Sports Hill’s No. 3 Course. O’Connor shot a 45 to medal again in Joliet Catholic’s 185-244 win over Queen of Peace 244 at Woodruff. • Lockport defeated LincolnWay West 187-240. Kayla Garritson and Jenna Mitchell tied for medalist honors, each carding a 46 in the SouthWest Suburban Conference crossover at Broken Arrow. • Minooka defeated Romeoville 195-262. Rachel Herzberger was the medalist with a 44 in the Southwest Prairie meet at Heritage Bluffs.

GIRLS TENNIS Lincoln-Way East defeated Joliet Catholic 4-3. Harley Hutchison won at No. 1 singles for Joliet Catholic. • Caitlin Shea won three times at No. 1 singles, as Joliet Township (4-0) beat T.F. North, Thornwood and Romeoville 5-0 at the Joliet quadrangular. • Lockport beat Minooka 6-1. Mallory Traver won at No. 1 singles for the Porters. Sam Carbone (No.3 singles) was the lone Minooka win.



JCA loses game, Isaac at Providence By Mark Gregory Sports Reporter Online @

It looked as if the Joliet Catholic Academy offense didn’t miss a beat from last season’s Class 5A state title game. Unfortunately for the Hilltoppers, the defense looked the same as it did in that 70-45 loss to Montini in November. Even without the services of senior Ty Isaac, who left with just under three minutes left in the first quarter with a right shoulder injury, JCA still put up 34 points, but it wasn’t enough as Providence won the game 40-34 in front on an overflow crowd and an ESPNU television audience. “If you would have told me Ty would go out in the first quarter and we would still score 34 points, I probably would have laughed,” Joliet Catholic coach Dan Sharp said.“I wish we could have gotten one more stop in there, but this was a great game between two quality teams. “We just didn’t tackle anyone. We were in position, we just didn’t tackle well. I think the most frustrating thing is the way they ran the ball on us because we are usually better against the run.” The Celtics got things going right out of the box, as Brandon Price took the handoff on the game’s opening play and went 77 yards for the score. Price would end the game with 148 yards and two scores on 17 carries. Isaac would answer on the next JCA possession, as he broke

Mark Gregory/Bugle Staff

JCA’s Tyler Reitz had to shoulder the load after Ty Isaac was lost to injury.

a 43-yarder to tie the game. Isaac would finish with 67 yards on seven carries, and had a 32-yard TD run called back on a holding penalty. The injury happened two plays later. “When you look at that penalty, it was two plays later that Ty goes down,” Sharp said. “He probably doesn’t even get hurt if not for that penalty. “All we know is that it’s a shoulder injury. Ty left at halftime to get X-rays. He will probably need an MRI this week. We know he will be out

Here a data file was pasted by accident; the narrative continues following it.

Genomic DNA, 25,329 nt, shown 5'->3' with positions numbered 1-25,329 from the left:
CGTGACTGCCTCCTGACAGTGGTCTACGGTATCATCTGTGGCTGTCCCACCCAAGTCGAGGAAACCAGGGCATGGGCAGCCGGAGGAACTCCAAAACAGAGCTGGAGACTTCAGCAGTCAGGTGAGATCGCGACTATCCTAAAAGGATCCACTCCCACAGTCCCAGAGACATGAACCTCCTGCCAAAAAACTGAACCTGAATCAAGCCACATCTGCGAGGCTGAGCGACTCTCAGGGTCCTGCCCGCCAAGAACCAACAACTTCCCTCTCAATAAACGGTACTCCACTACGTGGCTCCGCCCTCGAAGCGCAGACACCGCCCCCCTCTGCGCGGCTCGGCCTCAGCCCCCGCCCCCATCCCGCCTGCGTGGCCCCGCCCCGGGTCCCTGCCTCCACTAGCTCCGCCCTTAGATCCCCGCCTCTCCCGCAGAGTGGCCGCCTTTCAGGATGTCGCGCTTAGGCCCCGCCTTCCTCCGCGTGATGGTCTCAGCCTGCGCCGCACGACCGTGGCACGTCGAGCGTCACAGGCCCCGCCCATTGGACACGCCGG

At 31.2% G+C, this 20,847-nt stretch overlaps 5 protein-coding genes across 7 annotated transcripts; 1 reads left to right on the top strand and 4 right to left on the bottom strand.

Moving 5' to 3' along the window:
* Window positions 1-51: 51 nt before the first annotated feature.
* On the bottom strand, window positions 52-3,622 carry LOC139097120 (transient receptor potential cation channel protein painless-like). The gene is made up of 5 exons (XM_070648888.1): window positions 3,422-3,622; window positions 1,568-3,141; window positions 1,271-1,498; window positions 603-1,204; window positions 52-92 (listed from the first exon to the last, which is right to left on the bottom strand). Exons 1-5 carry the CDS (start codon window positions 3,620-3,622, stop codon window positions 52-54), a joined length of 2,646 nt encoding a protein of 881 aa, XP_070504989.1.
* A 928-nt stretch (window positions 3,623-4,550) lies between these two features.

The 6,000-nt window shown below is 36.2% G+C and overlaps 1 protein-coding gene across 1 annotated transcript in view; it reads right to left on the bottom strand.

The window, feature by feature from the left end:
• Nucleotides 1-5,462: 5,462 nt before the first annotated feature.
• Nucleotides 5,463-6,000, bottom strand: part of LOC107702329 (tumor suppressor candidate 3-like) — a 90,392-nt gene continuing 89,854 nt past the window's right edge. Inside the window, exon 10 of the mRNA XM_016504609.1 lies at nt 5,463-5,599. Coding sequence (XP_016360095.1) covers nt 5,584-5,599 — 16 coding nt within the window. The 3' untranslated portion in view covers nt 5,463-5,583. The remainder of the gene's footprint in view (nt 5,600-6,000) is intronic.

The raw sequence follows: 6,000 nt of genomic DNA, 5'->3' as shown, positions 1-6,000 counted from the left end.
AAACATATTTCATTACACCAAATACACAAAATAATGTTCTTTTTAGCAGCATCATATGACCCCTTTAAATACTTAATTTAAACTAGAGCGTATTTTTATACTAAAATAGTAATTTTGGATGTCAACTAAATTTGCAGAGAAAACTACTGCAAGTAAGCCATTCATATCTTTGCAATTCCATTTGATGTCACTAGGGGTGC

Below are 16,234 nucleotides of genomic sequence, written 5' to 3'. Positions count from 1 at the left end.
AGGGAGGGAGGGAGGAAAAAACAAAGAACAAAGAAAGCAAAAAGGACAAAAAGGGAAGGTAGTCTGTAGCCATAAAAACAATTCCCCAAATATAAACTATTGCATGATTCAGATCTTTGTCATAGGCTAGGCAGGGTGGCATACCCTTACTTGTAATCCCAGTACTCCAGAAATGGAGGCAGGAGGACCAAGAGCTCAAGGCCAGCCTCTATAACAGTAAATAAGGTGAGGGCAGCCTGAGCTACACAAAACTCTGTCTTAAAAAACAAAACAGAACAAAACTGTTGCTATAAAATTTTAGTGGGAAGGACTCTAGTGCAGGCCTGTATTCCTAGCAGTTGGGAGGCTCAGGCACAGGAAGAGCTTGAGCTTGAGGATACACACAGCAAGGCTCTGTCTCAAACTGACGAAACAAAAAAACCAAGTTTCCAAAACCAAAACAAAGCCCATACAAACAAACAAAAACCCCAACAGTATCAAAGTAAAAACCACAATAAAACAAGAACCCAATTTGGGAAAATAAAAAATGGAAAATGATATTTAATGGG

for a while, we just hope it’s a short while.” Several players stepped up offensively in Isaac’s absence, including all three newcomers to the JCA offense. Minooka transfer Mike Ivlow (8 carries, 30 yards) plowed in for a 5-yard TD run with 5:04 remaining in the third quarter to make the game 30-27 in favor of the Celtics. “Ivlow was still sore, he had an infection and was in the hospital for a couple of days, so he wasn’t quite right himself and he was playing in pain,”

Sharp said. The Hilltoppers then went to the air, as quarterback Craig Slowik completed 13-of-23 passes for 214 yards. Oswego transfer Jordan Jones caught six passes for 104 yards and senior Chris Tschida, who took last season off to focus on baseball, caught four for 81, including a 28-yard TD. “I wish I never took the year off,”Tschida said.“I loved it. I wish I could play at the next level, but I will be playing baseball. I just committed to Western Illinois.” Sharp was happy with the air

attack. “With a kid like Craig Slowik, we can put the ball in the air,” Sharp said. “So, when Ty does come back, have more weapons.” Slowik agrees. “We really hope Ty is OK, but we did show what we can do in the passing game,” he said. “We had some guys step up and we still put 34 points on the board.” On the ground, Tyler Reitz carried the ball 12 times for 98 with scoring runs of one and 75 yards.